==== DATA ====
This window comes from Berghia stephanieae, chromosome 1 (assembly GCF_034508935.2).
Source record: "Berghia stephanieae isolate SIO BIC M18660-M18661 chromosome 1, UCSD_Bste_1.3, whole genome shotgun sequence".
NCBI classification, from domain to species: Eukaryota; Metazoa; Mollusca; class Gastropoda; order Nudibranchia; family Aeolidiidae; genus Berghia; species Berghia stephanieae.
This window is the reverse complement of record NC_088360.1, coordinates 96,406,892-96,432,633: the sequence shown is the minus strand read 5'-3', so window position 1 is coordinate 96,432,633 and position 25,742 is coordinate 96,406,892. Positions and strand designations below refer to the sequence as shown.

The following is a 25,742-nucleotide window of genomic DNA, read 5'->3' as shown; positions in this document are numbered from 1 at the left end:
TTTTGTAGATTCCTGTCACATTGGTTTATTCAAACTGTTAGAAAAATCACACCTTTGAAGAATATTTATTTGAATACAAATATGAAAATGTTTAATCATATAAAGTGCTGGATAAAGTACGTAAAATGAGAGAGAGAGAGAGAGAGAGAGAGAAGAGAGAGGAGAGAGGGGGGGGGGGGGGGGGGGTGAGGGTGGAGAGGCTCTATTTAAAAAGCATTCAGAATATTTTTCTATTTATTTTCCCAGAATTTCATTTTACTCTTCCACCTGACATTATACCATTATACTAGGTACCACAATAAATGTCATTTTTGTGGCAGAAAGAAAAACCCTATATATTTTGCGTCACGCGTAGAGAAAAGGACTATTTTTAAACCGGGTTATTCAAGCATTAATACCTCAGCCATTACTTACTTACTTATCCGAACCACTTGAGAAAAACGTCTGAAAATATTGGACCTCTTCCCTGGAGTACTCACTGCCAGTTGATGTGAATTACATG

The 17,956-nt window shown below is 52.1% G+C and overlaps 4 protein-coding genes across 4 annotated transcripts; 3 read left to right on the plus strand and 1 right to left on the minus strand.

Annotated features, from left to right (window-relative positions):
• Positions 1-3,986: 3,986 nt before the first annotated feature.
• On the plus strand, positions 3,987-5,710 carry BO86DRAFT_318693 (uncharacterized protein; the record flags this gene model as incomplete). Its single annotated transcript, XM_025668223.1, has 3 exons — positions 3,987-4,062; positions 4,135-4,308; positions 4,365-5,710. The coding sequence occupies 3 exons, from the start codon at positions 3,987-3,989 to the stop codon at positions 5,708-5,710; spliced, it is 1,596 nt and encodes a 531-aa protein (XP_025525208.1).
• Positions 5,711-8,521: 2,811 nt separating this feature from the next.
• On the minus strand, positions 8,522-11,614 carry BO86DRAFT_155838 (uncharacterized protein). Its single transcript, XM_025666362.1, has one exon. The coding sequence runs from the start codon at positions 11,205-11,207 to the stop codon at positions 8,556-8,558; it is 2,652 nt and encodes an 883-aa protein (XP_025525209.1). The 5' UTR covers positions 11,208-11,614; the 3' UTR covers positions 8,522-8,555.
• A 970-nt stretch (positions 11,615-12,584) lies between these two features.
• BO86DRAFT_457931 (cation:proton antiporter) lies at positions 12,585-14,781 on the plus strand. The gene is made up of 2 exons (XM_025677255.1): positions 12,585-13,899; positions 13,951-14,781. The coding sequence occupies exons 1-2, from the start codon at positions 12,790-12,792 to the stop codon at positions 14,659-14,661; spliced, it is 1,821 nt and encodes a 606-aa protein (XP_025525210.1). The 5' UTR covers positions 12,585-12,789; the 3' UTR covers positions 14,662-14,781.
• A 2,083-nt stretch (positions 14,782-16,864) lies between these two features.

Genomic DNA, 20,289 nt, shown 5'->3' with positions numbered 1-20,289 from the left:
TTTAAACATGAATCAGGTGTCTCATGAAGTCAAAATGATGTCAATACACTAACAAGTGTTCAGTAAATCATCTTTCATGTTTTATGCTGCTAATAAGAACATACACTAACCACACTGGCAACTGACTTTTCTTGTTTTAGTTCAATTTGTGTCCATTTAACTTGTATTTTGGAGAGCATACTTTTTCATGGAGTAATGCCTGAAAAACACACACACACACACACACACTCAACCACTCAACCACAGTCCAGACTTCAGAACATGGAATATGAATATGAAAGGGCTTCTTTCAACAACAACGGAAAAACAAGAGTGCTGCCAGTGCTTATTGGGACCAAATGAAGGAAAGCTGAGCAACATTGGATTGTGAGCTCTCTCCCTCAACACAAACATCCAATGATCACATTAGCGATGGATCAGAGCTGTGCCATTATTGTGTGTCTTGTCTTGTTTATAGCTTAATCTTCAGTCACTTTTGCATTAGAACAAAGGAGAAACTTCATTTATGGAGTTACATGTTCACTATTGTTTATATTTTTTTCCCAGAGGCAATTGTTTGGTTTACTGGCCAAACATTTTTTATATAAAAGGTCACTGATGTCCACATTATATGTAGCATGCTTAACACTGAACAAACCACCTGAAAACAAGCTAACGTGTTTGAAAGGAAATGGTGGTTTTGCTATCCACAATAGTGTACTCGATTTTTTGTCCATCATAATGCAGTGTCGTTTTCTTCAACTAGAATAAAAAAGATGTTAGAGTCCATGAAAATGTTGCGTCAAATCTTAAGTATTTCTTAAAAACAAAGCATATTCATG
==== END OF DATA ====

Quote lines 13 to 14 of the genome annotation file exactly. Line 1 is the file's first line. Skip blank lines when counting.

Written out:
• A 970-nt stretch (positions 11,615-12,584) lies between these two features.
• BO86DRAFT_457931 (cation:proton antiporter) lies at positions 12,585-14,781 on the plus strand. The gene is made up of 2 exons (XM_025677255.1): positions 12,585-13,899; positions 13,951-14,781. The coding sequence occupies exons 1-2, from the start codon at positions 12,790-12,792 to the stop codon at positions 14,659-14,661; spliced, it is 1,821 nt and encodes a 606-aa protein (XP_025525210.1). The 5' UTR covers positions 12,585-12,789; the 3' UTR covers positions 14,662-14,781.